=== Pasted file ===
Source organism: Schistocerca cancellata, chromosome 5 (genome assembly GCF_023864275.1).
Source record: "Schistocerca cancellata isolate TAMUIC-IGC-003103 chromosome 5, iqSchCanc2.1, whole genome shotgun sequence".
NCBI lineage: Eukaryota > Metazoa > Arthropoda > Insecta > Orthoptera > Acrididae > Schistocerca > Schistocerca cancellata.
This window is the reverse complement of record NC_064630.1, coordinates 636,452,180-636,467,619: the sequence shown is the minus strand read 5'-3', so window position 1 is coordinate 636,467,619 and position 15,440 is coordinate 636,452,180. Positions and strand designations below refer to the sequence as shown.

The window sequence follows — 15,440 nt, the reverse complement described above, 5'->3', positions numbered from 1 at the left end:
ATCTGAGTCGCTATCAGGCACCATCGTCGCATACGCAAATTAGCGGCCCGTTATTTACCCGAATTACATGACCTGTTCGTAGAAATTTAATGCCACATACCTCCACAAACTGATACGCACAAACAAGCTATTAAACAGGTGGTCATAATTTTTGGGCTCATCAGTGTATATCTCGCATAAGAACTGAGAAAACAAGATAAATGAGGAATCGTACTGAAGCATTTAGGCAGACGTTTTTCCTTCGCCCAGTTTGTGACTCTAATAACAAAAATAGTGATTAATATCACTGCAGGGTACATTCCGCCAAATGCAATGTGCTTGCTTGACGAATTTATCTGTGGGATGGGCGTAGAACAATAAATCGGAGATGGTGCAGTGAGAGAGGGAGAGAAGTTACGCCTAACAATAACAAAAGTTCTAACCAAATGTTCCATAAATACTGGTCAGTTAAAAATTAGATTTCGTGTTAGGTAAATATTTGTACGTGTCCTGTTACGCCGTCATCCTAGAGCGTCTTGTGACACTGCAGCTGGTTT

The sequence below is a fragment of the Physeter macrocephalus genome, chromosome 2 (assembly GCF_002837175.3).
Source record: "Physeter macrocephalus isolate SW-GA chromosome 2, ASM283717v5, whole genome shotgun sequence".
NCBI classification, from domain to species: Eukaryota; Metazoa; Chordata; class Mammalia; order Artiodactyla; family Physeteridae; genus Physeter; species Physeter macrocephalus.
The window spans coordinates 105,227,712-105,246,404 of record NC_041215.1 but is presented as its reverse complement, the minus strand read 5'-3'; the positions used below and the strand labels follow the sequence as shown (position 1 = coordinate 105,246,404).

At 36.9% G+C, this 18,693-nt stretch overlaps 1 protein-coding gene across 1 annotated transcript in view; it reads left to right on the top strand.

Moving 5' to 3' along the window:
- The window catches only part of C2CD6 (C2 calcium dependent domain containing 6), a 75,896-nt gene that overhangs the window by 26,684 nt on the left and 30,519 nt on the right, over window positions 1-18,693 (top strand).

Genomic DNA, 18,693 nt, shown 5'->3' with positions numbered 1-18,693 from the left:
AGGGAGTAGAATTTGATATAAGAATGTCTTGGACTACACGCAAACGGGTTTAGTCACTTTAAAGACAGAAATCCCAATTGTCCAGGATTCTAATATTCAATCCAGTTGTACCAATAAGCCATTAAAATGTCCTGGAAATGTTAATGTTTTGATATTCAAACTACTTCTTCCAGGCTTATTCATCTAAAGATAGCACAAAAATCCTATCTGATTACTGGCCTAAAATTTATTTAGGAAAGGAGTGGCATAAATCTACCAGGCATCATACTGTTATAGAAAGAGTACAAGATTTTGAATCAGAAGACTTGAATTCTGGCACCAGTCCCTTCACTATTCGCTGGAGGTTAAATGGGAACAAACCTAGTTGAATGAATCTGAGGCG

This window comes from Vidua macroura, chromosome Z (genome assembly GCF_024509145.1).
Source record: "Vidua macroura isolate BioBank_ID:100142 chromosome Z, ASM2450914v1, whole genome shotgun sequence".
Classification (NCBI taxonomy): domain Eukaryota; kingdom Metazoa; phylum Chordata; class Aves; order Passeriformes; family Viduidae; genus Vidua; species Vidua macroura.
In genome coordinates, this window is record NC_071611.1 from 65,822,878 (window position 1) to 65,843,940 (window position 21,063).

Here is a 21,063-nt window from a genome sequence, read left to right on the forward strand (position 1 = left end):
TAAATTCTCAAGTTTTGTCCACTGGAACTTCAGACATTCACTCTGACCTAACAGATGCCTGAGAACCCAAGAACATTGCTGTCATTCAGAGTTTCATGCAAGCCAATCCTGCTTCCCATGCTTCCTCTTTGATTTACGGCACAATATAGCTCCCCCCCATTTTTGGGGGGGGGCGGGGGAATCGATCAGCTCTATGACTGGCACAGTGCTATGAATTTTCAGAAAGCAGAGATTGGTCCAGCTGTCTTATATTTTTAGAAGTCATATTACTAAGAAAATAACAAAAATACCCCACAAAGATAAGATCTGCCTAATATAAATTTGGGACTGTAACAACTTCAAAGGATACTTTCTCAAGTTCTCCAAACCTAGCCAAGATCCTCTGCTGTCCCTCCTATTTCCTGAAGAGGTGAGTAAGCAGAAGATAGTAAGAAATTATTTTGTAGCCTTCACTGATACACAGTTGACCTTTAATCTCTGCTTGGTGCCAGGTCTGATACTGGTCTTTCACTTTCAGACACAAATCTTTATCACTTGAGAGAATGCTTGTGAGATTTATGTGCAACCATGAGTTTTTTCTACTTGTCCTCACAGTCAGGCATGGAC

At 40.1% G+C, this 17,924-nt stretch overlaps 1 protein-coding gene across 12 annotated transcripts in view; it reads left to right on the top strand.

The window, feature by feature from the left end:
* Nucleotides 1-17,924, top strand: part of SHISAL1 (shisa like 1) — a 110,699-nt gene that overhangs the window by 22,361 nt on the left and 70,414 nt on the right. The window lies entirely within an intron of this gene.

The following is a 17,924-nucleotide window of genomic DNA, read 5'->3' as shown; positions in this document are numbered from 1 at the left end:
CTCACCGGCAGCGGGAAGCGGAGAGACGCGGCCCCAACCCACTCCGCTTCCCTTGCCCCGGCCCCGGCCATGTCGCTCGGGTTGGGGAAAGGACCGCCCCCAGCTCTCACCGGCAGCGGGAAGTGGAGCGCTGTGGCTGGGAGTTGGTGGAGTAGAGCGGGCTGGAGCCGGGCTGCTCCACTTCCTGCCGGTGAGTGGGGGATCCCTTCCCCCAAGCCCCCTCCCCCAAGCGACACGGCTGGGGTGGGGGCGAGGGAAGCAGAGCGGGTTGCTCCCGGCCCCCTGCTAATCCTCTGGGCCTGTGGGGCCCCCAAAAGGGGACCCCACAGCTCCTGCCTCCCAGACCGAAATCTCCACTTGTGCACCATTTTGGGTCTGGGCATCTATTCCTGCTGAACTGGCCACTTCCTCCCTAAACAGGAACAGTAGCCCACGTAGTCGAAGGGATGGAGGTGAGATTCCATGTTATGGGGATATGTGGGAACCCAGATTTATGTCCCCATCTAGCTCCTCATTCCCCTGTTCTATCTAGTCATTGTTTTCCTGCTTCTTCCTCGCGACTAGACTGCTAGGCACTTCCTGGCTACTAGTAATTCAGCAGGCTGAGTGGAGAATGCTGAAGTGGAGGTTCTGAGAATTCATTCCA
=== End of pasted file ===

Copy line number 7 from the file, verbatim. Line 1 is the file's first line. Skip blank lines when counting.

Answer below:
The sequence below is a fragment of the Physeter macrocephalus genome, chromosome 2 (assembly GCF_002837175.3).